A paddle float is, in my opinion, an extremely useful piece of kit especially for a beginner kayaker.
It’s something that I would recommend you keep in your arsenal for every outing because at some point you’re going to fall out of your yak or flip it over. A paddle float is extremely useful in this situation as it helps your right your kayak and get back in with greater ease than would be possible without.
I won’t go so far as to say that it’s essential, but it’s highly recommended for beginners. As you become more confident in the water, you may find that it is unnecessary or perhaps even a bit burdensome. It may, in the end, become just one more piece of kit to struggle with.
So, What Is A Paddle Float?
A paddle float is basically a small inflatable bladder or cushion which you attach to the blade of your paddle. The inflatable cushion has a pocket into which you can fit your paddle blade, and then a strap to tie around the shaft. Look at the photograph to get a better idea of what I mean.
By Mfranck (Own work) [CC BY 3.0 (http://creativecommons.org/licenses/by/3.0)], via Wikimedia Commons
This setup forms a rudimentary outrigger, which improves the stability of the kayak by effectively giving it a much broader base – like having a wide stance versus a narrow stance when you’re squatting in the gym, or performing martial arts.
When To Use The Paddle Float
Of course, the float is of no use if you don’t have it with you when you exit the yak. If you’re knocked out by a wave and your paddle float is sitting behind your seat, then it’s not much use. This is why some people are down on the float method of re-entry because it’s reliance on another piece of equipment which could go missing or malfunction in some way.
By flickr user “abkfenris” [CC BY 2.0 (http://creativecommons.org/licenses/by/2.0)], via Wikimedia Commons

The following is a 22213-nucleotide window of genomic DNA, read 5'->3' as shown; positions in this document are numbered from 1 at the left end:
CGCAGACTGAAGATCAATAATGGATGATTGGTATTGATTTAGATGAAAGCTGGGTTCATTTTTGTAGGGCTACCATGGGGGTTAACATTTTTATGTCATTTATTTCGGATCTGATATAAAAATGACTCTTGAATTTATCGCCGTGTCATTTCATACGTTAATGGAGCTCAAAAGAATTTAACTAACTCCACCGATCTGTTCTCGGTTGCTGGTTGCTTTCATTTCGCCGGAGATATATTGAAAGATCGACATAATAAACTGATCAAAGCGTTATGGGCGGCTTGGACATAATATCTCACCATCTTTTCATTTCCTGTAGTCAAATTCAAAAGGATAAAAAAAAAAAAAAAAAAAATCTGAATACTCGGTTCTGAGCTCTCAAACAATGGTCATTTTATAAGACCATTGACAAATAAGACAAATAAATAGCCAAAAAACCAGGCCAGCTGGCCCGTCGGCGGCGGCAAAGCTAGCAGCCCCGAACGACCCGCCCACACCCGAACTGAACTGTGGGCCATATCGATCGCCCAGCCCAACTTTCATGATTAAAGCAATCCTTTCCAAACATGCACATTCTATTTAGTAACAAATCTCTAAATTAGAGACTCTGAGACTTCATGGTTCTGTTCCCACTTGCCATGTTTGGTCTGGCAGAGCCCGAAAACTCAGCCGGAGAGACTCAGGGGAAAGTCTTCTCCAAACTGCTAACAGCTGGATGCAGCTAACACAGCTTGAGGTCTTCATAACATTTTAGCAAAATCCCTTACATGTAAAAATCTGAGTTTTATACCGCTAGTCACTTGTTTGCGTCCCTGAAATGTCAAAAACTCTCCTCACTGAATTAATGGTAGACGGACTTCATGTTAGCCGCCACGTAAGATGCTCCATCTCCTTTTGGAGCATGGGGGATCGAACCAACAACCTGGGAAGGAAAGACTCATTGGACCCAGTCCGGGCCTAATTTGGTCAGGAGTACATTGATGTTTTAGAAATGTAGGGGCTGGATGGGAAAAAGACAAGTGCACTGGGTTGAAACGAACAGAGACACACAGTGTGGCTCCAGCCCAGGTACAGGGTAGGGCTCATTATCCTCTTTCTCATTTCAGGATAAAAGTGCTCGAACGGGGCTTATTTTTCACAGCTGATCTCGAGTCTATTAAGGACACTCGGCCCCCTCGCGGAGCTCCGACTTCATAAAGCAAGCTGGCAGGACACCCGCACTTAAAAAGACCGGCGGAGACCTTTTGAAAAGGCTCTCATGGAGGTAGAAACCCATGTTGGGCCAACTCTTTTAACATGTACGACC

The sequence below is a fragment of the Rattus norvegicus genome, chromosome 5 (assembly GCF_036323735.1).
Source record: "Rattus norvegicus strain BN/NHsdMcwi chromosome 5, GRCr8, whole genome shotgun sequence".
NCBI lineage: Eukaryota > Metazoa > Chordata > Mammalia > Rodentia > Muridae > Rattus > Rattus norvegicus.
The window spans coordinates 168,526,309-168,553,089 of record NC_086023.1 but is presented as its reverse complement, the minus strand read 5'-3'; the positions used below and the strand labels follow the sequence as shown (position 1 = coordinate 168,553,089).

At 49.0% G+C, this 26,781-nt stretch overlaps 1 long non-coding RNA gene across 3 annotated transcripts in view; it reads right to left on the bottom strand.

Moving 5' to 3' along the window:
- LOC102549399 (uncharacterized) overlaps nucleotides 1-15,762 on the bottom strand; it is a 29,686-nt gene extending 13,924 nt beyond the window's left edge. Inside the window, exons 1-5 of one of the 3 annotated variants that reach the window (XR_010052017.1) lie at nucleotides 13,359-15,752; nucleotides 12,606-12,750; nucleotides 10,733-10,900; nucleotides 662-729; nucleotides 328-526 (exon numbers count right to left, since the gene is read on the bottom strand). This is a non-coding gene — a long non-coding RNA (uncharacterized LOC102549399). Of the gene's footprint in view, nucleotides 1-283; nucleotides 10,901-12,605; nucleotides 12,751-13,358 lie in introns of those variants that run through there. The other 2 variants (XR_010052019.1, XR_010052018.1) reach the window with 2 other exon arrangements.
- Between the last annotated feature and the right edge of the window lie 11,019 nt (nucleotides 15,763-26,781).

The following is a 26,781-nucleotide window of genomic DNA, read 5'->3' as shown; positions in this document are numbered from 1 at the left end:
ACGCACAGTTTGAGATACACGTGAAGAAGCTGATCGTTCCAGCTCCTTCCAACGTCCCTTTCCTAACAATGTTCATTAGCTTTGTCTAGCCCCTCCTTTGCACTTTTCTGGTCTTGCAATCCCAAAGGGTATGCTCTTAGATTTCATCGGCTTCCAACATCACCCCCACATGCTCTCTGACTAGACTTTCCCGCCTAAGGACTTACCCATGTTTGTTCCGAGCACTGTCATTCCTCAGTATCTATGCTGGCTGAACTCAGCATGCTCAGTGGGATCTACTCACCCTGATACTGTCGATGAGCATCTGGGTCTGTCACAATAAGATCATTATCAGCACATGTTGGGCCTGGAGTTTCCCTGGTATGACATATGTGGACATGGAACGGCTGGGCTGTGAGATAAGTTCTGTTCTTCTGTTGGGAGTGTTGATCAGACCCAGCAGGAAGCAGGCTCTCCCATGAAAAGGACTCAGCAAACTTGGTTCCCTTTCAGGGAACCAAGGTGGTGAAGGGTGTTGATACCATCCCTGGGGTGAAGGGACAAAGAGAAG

I’m still convinced it’s a great tool to have, though – in most situations you won’t lose your boat completely, and so you can usually find the float. Keep it somewhere easily accessible – not behind a hatch where it might be lost behind other bits of kit in the event of a capsize.
So a paddle float is great for new paddlers – it gives you the confidence that you can get back in if you come out, without having to swim for shore while dragging your kayak. You can work on other re-entry methods at your leisure, ideally in shallow water.
How To Use The Paddle Float
So now, how to use it? You’ve come out, and your yak has capsized. What use is this inflatable bag?
Well, the first thing is to keep hold of your kayak. Hook your leg into the cockpit, and lie back in the water – your PFD will keep you afloat. Relax.
Now, paddle float in one hand and paddle in the other – slide the float onto the blade. Practice this before you need it! Try it out on dry land. Now, inflate it – some paddle floats have a bladder both sides of the blade, others on one side, some have two inflation valves and some two. Be familiar with your equipment!
Now with the bladder inflated, and any other precautions – such as tying the float to the paddle shaft – taken, rest the other blade of the paddle on top of the yak, and use the added stability of the paddle and float combo to heave yourself out of the water onto the kayak.
The best way to do this is to immerse yourself to high chest or neck level, then use a combination of your arm on the paddle and your legs kicking to cannon yourself out in a diagonal direction towards the kayak.
There, now you’re out. For more detail on self-rescue techniques, see my other article on self-rescue.